Kentucky Derby brings back unpleasant memories

by Gary Shelton on May 8, 2016 · 0 comments

in general

Sunday, 5:45 a.m.

The worst trip in the history of sportswriting was to the Kentucky Derby.

It was me who was taken for a ride.

It's funny. I never cared much for covering the Kentucky Derby. Wally Matthews, then of Newsday, later of ESPN, used to tell me it was the best gig going. You were there before dawn -- it was a wonderful sight as the sun rose over the track -- and you were done before breakfast. The entire day was yours.

Yeah, I said, but you're in a lousy hotel in Louisville, Kentucky. The golf courses were packed. You couldn't get into a movie. In other words, I had more time than ability to do anything about it.

So I was a little depressed to start with to go to the Derby. Mind

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you, others liked it. There was a betting window in the press box, and a lot of turf writers knew a heck of lot more about dosage indexes than I do. They found the track to be fascinating. I admit it is more my fault than the track's that I did not.

Oh, there were memorable moments. George Steinbrenner slugged me hard on the shoulder once at a joke I made while at his barn. Another reporter (from Minnesota) and I passed an entire afternoon quoting from Fargo. You could get by a day or so making fun of the hats.

When you arrived in Louisville early in the week, you automatically went to Churchill Downs first. You tried to get something into the notebook. It is only afterward that you showed up at a seedy hotel that rhymes with , let's call it, “Holibay Bin.”

Now, it was always hard to find a decent hotel, as this story will tell you. This was where I was assigned. I didn't even make the main hotel. I was put in a room in a nearby building. I had to take my rental truck (no lie) down to it.

So I go to the hotel room. The phone didn't work. The TV didn't work. The air conditioner made noises. From the smell of thing, there may have been a dead body their recently. If Steve Martin had stayed in a fleabag hotel in Planes, Trains and Automobiles, this would have been the one.

I trudged up to the office, where they gave me another room. I went back down the hill. Exasperated, I tried to open the door. It wouldn't budge. I pushed harder. Nothing. I trudged back up the hill. The guy tried the key in a little machine he had. “It works,” he announced, as if he had cured cancer. “I'm sorry, “ I said. “But the test for a key is whether it opens a door, not whether it makes your machine go beep.”

The manager sighed heavily. He came around the desk and walked down the hill. He tried the door himself. Still stuck. So he lowers his shoulder like Bronco Nagurski at the goal line. He rammed his shoulder into it like on an episode of Law and Order. He burst through, stumbling into the room. He smiled and waved his hand. “Voila!”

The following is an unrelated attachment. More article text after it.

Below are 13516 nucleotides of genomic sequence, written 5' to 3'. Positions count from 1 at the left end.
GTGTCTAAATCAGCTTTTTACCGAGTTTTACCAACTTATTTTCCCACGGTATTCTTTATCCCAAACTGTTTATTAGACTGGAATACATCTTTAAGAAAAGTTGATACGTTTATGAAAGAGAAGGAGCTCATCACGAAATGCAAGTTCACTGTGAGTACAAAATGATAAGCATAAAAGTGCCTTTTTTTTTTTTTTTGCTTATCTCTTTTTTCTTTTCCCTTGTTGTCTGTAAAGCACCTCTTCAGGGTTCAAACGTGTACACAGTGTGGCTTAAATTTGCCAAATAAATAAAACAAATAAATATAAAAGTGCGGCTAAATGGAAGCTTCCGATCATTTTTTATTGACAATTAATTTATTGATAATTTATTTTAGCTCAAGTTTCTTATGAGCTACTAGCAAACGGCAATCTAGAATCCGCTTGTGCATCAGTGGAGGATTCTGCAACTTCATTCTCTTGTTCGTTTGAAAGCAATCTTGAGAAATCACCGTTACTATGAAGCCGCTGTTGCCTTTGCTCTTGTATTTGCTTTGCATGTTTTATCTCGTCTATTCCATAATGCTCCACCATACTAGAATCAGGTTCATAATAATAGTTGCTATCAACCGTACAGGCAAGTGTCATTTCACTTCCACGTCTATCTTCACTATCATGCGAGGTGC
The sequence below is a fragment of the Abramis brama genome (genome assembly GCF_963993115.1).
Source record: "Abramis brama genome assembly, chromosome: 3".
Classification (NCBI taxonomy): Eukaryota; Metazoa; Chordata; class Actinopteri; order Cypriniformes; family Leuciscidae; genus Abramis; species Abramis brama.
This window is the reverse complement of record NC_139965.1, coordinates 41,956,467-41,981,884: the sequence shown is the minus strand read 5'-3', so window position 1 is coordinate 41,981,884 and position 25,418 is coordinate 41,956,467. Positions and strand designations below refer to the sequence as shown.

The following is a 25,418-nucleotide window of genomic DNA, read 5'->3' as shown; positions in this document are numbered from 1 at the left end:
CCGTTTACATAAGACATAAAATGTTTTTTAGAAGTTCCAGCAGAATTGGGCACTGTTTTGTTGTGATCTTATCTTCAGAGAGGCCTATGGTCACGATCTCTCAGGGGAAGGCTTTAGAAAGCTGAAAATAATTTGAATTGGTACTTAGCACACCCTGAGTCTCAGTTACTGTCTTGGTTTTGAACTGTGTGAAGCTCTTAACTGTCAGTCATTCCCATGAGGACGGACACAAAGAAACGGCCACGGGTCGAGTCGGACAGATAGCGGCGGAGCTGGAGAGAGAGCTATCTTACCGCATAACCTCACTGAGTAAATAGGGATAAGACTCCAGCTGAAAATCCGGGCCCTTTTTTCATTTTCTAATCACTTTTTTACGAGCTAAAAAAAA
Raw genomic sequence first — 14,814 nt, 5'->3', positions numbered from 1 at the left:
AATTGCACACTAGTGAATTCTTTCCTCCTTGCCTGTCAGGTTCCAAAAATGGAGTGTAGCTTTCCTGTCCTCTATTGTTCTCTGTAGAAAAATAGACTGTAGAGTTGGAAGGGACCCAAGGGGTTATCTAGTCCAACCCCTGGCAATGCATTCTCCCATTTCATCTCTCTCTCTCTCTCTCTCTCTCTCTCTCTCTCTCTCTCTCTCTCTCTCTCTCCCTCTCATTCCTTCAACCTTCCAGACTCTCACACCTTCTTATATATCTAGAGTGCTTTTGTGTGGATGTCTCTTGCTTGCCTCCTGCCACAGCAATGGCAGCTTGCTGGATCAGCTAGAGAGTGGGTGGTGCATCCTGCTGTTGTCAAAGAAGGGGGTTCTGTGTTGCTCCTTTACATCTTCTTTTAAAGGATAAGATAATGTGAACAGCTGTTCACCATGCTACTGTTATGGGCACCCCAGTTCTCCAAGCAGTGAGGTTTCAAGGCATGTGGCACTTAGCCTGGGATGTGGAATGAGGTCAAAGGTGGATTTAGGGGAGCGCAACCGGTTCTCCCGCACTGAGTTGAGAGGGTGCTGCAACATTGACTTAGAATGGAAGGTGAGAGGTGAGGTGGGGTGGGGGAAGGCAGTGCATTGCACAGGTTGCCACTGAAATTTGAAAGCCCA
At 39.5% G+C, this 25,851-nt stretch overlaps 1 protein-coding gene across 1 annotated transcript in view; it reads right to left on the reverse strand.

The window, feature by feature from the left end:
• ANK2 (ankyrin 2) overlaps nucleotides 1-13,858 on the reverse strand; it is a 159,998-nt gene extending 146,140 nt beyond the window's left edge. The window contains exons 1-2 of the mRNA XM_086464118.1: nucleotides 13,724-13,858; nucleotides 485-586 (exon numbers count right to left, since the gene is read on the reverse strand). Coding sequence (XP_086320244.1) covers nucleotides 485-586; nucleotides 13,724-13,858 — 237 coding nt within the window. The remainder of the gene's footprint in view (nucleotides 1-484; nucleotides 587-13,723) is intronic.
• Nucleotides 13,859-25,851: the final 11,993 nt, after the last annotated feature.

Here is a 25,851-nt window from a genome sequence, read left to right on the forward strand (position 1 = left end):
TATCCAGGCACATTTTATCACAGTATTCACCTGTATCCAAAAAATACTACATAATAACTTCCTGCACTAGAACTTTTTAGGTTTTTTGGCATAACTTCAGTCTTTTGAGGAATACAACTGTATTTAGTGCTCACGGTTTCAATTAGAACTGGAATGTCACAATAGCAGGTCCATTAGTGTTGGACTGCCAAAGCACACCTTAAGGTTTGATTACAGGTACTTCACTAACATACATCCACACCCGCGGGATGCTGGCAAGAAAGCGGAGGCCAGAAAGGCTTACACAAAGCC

I shook my head. “Do you expect me to shoulder the door open every time?”

He did. He also expected me to ignore the noise from the pipes.

Oh, well, I thought. I wouldn't be at the hotel much. And he didn't have a third room. Like most of the rooms, this one had been paid far in advance, and there was nothing else available.

So I stayed. And I hated it. The carpet was crappy. The room was crappy. The stay was crappy.

Then, on race night, I came home tired. There isn't much to a Derby race as far as distance, but you do a lot of interviews before writing. Then you write. Then you go to a media dinner.

It was late when I returned to the hotel. The message light was blinking. I diiled the operator.

“Sir, you need to settle up your bill. It has exceeded your deposit.”

“Oh,” I said. “Well, I have to check with my office and home. Can't I do it in the morning?””

“No,” I was told. “You need to come NOW.''

“I won't,” I said. “You've had my deposit for months. I'm going to call my wife.” And I did. I checked in with the office. Only then did I trudge up the hill. I was a little annoyed, to be honest.

I went into the office and told the person I had been told to clear up my bill. And – swear to goodness — the person ran her numbers, rechecked, then looked at me and said this:

“That'll be 38 cents.”

I was furious. They had my money for months, and for 38 cents, they had given me grief. I thought it was stupid.

So I stormed back down the hill. I went into the room (the door was sticking less, perhaps because someone was finally staying in the room). I slept a few hours, then got up. I went by the office to make sure everything was ok.

It was and it wasn't.

The clerk told me that, once the bill was tallied, I actually had a surplus for four dollars or so. But they weren't going to give it back to me because I had paid so long ago. I was amazed. It was up to them whether they gave change?

This is the kind of thing that always ticked me off, but I never wrote to company headquarters. This time, it was so absurd that I did. I was irate. I was mad as hell and I wasn't going to take it anymore.

A few weeks later, I got a letter from the head office. And guess what? It included a certificate for a free night at that hotel.

I wrote back. You don't understand, I said. If the nuclear bombs were falling, and this was the only shelter in a nine-state region, I wouldn't stay there. I hoped I never drove past it again.

I still have that certificate. I shake my head at it still.

After all this time, that's the remaining memory from Churchill Downs.
Horse crap.

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